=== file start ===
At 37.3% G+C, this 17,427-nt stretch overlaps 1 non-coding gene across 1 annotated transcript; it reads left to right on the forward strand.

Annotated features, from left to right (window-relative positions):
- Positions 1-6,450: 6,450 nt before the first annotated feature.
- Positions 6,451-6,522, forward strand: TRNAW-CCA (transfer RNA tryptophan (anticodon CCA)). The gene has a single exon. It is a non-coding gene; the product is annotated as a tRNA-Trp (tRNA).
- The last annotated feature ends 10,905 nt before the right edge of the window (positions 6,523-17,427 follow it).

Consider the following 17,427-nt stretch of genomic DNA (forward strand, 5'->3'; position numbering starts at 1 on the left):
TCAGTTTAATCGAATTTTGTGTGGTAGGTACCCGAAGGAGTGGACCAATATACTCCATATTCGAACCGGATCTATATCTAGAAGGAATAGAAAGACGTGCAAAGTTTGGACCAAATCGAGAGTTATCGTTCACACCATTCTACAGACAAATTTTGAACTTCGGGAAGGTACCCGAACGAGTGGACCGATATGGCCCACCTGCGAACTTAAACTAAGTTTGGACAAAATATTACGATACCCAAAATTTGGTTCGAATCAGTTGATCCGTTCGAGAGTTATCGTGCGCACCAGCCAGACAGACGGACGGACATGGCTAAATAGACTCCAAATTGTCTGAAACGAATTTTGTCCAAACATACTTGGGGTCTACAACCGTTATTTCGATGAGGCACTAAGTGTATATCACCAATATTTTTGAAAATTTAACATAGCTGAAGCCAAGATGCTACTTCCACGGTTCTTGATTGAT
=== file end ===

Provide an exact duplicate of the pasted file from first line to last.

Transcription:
At 37.3% G+C, this 17,427-nt stretch overlaps 1 non-coding gene across 1 annotated transcript; it reads left to right on the forward strand.

Annotated features, from left to right (window-relative positions):
- Positions 1-6,450: 6,450 nt before the first annotated feature.
- Positions 6,451-6,522, forward strand: TRNAW-CCA (transfer RNA tryptophan (anticodon CCA)). The gene has a single exon. It is a non-coding gene; the product is annotated as a tRNA-Trp (tRNA).
- The last annotated feature ends 10,905 nt before the right edge of the window (positions 6,523-17,427 follow it).

Consider the following 17,427-nt stretch of genomic DNA (forward strand, 5'->3'; position numbering starts at 1 on the left):
TCAGTTTAATCGAATTTTGTGTGGTAGGTACCCGAAGGAGTGGACCAATATACTCCATATTCGAACCGGATCTATATCTAGAAGGAATAGAAAGACGTGCAAAGTTTGGACCAAATCGAGAGTTATCGTTCACACCATTCTACAGACAAATTTTGAACTTCGGGAAGGTACCCGAACGAGTGGACCGATATGGCCCACCTGCGAACTTAAACTAAGTTTGGACAAAATATTACGATACCCAAAATTTGGTTCGAATCAGTTGATCCGTTCGAGAGTTATCGTGCGCACCAGCCAGACAGACGGACGGACATGGCTAAATAGACTCCAAATTGTCTGAAACGAATTTTGTCCAAACATACTTGGGGTCTACAACCGTTATTTCGATGAGGCACTAAGTGTATATCACCAATATTTTTGAAAATTTAACATAGCTGAAGCCAAGATGCTACTTCCACGGTTCTTGATTGAT